Upskirting victim felt ‘incredibly violated’ after being filmed by former lawyer
Daren Timson-Hunt was handed a 24-month community order.
A woman who was covertly filmed under her dress by a former government lawyer as she travelled on the tube felt “incredibly violated” by the experience, a court heard.
Daren Timson-Hunt, 54, of Stanford-le-Hope, Essex, used his mobile phone to take the footage of the victim as she made her way to a job interview.
The married father-of-one was caught secretly filming by a police inspector also travelling on the tube who noticed his suspicious behaviour and alerted his victim.
Timson-Hunt was handed a 24-month community order at Westminster Magistrates’ Court on Thursday, becoming the fourth man to be convicted under a new law against upskirting.
In a statement read out at his sentencing hearing, the victim said: “I felt incredibly violated, I find it very intrusive that he could do this and it left me feeling extremely annoyed and made me lose focus for my interview.”
She said the incident had “changed my behaviours” and she had not worn “any dress or skirt” since, which “considering the the recent weather this has left me upset”.
The victim added that she feared the incident happening again and now had reservations about using public transport.
Timson-Hunt had previously admitted one count of operating equipment beneath the clothing of another without consent.
The charge against him stated he used a mobile phone “for the purpose of obtaining sexual gratification” at central London’s Embankment underground station.
I felt incredibly violated, I find it very intrusive that he could do this and it left me feeling extremely annoyed and made me lose focus for my interview Upskirting victim
Prosecutor Katie Bryan told the court that Timson-Hunt’s victim was travelling on the Circle and District line at 9.25am towards Embankment station.
In her carriage, police inspector Pete Scottow observed Timson-Hunt next to his victim and “had his phone in between his legs with his thumb resting on the edge of the device”.
The inspector was aware that buttons on phone edges could be used to take images and he saw Timson-Hunt “using pressure being applied by his thumb, raising and pushing the button around four to five times”.
The victim, Timson-Hunt and the inspector disembarked at Embankment, with the defendant observed standing “close behind” her on the stairs.
Ms Bryan said Mr Scottow approached the victim saying “excuse me I’m an inspector of Scotland Yard, I think this man has been taking pictures of you”.
The inspector confronted a “shocked” Timson-Hunt about his actions, who admitted what he had done and was arrested.
The court heard he had said: “I don’t know why I did it, I’ve never done anything like this before, is this something I can take a caution for?”.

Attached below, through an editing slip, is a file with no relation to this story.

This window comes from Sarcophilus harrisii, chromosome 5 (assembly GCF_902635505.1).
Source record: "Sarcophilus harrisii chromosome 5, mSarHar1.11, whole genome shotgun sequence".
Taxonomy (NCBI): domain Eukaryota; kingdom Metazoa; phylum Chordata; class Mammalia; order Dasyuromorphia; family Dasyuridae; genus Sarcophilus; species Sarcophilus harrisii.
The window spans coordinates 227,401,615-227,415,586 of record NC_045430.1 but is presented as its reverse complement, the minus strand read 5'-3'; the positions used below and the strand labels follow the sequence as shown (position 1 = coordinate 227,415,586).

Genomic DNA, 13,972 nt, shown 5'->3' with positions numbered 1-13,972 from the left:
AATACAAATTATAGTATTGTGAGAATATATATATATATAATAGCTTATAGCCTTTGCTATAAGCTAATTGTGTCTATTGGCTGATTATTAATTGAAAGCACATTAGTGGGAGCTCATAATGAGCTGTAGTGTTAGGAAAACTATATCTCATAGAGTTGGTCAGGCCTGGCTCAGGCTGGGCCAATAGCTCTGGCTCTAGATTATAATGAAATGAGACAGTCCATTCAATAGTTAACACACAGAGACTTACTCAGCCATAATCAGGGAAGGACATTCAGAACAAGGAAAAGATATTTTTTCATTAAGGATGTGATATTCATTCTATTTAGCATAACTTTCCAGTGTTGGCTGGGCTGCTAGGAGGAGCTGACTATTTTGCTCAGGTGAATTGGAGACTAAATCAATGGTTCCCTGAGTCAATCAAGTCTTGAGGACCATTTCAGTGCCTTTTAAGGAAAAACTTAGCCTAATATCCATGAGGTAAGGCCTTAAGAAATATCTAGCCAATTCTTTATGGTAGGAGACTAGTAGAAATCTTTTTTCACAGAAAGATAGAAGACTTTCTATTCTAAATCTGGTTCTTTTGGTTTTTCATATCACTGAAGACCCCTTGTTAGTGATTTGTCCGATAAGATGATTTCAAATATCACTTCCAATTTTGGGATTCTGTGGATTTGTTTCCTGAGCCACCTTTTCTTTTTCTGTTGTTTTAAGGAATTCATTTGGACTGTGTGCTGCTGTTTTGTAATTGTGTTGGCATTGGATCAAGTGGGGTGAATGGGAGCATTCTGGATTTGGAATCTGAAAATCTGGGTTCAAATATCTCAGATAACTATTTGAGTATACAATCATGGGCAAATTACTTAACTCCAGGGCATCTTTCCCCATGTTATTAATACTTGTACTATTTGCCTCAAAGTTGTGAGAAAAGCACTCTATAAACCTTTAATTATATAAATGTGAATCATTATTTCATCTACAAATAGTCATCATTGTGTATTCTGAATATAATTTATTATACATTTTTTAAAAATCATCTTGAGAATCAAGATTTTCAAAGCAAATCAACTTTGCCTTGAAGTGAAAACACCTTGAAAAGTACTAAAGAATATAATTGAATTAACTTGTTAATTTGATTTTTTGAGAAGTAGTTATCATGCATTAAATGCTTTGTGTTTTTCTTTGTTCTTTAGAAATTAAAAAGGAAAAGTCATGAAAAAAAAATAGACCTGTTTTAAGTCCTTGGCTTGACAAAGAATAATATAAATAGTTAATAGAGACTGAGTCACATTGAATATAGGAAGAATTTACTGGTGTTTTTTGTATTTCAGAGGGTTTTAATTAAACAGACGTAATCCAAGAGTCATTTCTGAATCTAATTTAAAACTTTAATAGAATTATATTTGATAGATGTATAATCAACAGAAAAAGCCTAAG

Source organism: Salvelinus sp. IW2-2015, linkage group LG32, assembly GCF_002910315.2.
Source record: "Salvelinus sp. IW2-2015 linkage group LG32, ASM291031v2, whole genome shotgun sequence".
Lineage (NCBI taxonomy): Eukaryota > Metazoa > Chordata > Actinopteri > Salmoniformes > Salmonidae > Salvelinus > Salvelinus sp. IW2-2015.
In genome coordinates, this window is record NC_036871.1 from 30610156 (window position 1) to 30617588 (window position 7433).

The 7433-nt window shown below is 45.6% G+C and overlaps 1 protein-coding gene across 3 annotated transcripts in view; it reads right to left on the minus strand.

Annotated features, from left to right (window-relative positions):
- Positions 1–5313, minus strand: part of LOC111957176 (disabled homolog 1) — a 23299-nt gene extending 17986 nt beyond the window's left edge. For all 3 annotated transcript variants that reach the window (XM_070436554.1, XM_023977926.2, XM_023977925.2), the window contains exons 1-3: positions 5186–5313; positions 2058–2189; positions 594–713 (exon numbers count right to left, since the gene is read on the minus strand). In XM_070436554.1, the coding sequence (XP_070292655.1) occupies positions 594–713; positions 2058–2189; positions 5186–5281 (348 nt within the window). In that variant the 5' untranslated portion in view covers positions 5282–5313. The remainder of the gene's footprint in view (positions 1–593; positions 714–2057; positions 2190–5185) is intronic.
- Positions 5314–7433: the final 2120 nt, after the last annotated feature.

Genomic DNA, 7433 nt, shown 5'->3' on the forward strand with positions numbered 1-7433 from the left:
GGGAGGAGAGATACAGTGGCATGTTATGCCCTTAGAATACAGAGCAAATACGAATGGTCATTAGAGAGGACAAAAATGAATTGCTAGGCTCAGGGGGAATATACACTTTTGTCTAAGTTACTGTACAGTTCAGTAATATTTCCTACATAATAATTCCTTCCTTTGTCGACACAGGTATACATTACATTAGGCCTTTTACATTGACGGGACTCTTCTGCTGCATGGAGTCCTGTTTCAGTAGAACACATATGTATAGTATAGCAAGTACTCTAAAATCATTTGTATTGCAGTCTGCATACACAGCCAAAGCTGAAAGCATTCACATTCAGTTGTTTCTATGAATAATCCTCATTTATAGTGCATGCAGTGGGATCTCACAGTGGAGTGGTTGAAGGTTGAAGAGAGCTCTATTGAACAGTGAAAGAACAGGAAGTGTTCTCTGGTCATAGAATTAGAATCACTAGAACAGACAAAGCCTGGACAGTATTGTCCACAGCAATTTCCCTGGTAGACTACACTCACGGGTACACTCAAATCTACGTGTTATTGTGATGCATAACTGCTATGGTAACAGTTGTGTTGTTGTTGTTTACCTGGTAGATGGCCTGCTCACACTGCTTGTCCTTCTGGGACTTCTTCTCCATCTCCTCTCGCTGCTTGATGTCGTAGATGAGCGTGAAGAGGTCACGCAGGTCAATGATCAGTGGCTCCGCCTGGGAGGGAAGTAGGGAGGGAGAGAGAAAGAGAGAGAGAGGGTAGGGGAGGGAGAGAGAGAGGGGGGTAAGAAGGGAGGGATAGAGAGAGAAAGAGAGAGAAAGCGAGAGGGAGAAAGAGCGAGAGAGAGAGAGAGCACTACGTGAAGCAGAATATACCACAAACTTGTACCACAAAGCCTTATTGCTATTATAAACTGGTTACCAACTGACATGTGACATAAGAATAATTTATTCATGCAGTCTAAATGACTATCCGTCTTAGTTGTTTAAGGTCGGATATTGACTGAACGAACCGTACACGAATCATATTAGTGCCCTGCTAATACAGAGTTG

Two videos taken of the victim found by police showed Timson-Hunt had filmed “up her dress”, Ms Bryan explained.
Mitigating, Nicholas Ornstin said Timson-Hunt’s life had been “completely destroyed by his actions on that day”.
He said Timson-Hunt, who has a 10-year-old child, had no previous convictions and offered his “complete and unconditional apology to the victim in this case”.
Mr Ornstin claimed the defendant’s marriage was “on the rocks” and it was “touch and go” whether his wife would stay with him.
Sentencing, chair of the bench Anne Boda said the case was an “extremely unpleasant incident”, adding that “had it not been for the presence of mind of inspector Scottow this offence would have gone undetected”.
She said the offence had a “long-lasting affect on the victim”, who had become hesitant about using public transport.
Campaigner Gina Martin, who led calls to make upskirting a specific criminal offence, welcomed the conviction.
She tweeted: “I was told by reporters/politicians during the campaign, before our official numbers, that a new law wasn’t totally necessary because there had only been a few upskirting incidents. I knew the numbers were wrong.”
Timson-Hunt, wearing a dark suit and blue shirt and tie, calmly stared ahead of him as the details of his sentence were announced.
Earlier, as he arrived to court, he was twice captured by gathered press photographers as he struggled to enter the building.
Timson-Hunt was given a community order that will run for 24 months until September 25, 2021.
The order contains three requirements: the completion of a 35-day programme requirement, 30 days rehabilitation activity and 60 hours unpaid work.
He was ordered to join the Sex Offenders’ Register for five years and must also pay £175 in court costs and victim surcharge.
A Department for International Trade spokesman confirmed Timson-Hunt was a government lawyer before resigning from the department in August 2019 to take up a post with another organisation.
“We have no record of any concerns having been raised,” the spokesman said.